Ancient Ancient Age 10 Star is 90-proof, and it would be interesting to see the 10 year here at the same power. The big deal through is the cost. I’m not sure of the exact cost for on a full bottle, but for around $15-$20, this seems like it was a winner.  Too bad you can’t buy it anymore.


Try a Glass – 2.5/5 Rating

(My 5 point scale: Pass, Try a Glass, Buy a Bottle, Buy Again, Shut Up and Take My Money – Bottle price is taken into consideration for recommendations.)

Buying Options and Further Research

Well, if you find a bottle of Ancient Ancient Age 10 Year, go ahead and buy it. At the very worst you’ve got a nice cheap collector’s bottle. Either way, I’m sure you’ll find a Bourbon nerd willing to take it off your hands. Otherwise you’ll need to find something else. At this price point in the standard rye Bourbon ring I’d suggest Wild Turkey 81 and for a couple bucks more I’d recommend going for Wild Turkey 101. A lower rye option that I think is similar would be Buffalo Trace. I’m not sure I’d recommend Ancient Ancient Age 10 Star unless you’re really strapped for cash.

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Woodford Reserve – Review

Woodford Reserve Background

Woodford Reserve BottleWoodford Reserve is distilled at the Woodford Reserve Distillery and is a part of Brown-Forman. Distilling was first done on site by Elijah Pepper on his farm in 1812. His son Oscar built the distillery in 1838 and was called the Oscar Pepper Distillery. Oscar along with Dr. James Crow of Old Crow fame built up the business until it was sold to Labrot & Graham in 1878 and later Brown-Forman bought it in 1940. Brown Forman was mostly after the stocks of aged Bourbon which would be in short supply during World War II. They operated the plant for years and then sold it in 1972 when Bourbon sales were falling. The distillery sat dormant for 20 years when Brown-Forman bought it back as Bourbon began to revive. In 2003 the distillery was renamed Woodford Reserve from Labrot & Graham Distillery, although Woodford Reserve bottles still say Labrot & Graham.

In 1993 Brown-Forman master distiller Lincoln Henderson and distiller Dave Scheurich set out to create a new premium Bourbon. They began restoring the site in 1994 and two years and $7 million dollars later it was ready to reopen. Woodford Reserve was introduced to market in 1996 and is named after its home in Woodford County Kentucky.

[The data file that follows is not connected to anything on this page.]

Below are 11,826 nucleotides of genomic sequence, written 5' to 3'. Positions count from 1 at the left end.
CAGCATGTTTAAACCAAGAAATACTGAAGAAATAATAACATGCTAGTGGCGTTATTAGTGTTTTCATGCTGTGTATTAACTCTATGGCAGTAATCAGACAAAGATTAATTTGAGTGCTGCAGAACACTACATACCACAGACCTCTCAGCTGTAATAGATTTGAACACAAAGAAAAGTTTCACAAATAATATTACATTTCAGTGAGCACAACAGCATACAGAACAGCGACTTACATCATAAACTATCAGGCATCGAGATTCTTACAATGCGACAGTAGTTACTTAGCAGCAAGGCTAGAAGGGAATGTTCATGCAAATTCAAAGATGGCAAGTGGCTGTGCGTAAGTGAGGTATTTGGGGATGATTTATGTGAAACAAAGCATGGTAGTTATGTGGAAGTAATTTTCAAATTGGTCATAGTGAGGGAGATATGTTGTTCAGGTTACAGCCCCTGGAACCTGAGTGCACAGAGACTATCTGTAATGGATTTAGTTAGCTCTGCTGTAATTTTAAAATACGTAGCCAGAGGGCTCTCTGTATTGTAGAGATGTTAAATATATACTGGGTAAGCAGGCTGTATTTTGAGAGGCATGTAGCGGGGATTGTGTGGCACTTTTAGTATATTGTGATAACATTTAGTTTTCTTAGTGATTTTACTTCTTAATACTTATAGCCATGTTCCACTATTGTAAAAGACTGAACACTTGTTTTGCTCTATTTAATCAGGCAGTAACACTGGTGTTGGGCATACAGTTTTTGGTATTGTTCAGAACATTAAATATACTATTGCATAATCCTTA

Since its launch, Woodford Reserve has been the sponsored Bourbon of the Kentucky Derby. This review here is the bottle commemorating the 140th Kentucky Derby. The Bourbon itself is regular Woodford Reserve, but the bottle is a special 1L version featuring some cool artwork.


No age statement, but thought to be aged 6-8 years. Bottled at 42.5%. Mash bill of 72% corn, 18% rye, and 10% barley. Paid $36 MSRP.


Rich caramel. Butterscotch. Woody. Spices, Cinnamon. Leather. Some minty rye


Nice and oaky. Lots of caramel, toffee. Rye, minty spice. Roasted, charred flavors. Maybe a little cola in there. Some sweetness. Cinnamon and a sourness-bitterness  in the finish with some mild astringent drying and some warmth.


If Woodford Reserve is the best bottle at the bar, you’ll be OK. This is a nice warm Bourbon with dark and cozy flavors. Rich and flavorful with not much in the way of rough edges. It seems to come together nicely. It hits a lot of notes with a good rye character and satisfyingly deep flavors of rich caramel, sweetness, and good oak profile. The flavor to me a little unique with its rich sweetness, which won’t always fit my mood.

Pricing on this is respectable. This bottle here is the Derby 140 special edition, so it was more expensive at 1L size. I listed it with the standard 750ml bottle price for comparison sake. Its popularity may hurt it some among Bourbon nerds, but it’s a nice Bourbon at a good price.

Woodford Reserve Recommendation

Buy a Bottle – 3/5 rating.

Buying Options and Further Research

Woodford Reserve is nice, but it has quite a few peers. I call this a standard rye Bourbon and in this price range you’ve got a number of options worth investigating. If you like Woodford Reserve, can’t find it, or just want to do some more research, I’d suggest checking out Elmer T Lee, Russell’s Reserve 10, Bowman Brothers Small Batch, and Evan Williams Single Barrel. I think it’s hard to go wrong with that lineup, whatever you choose. You could also try Old Forester Select, which has the same mash recipe, but about $10 or so cheaper.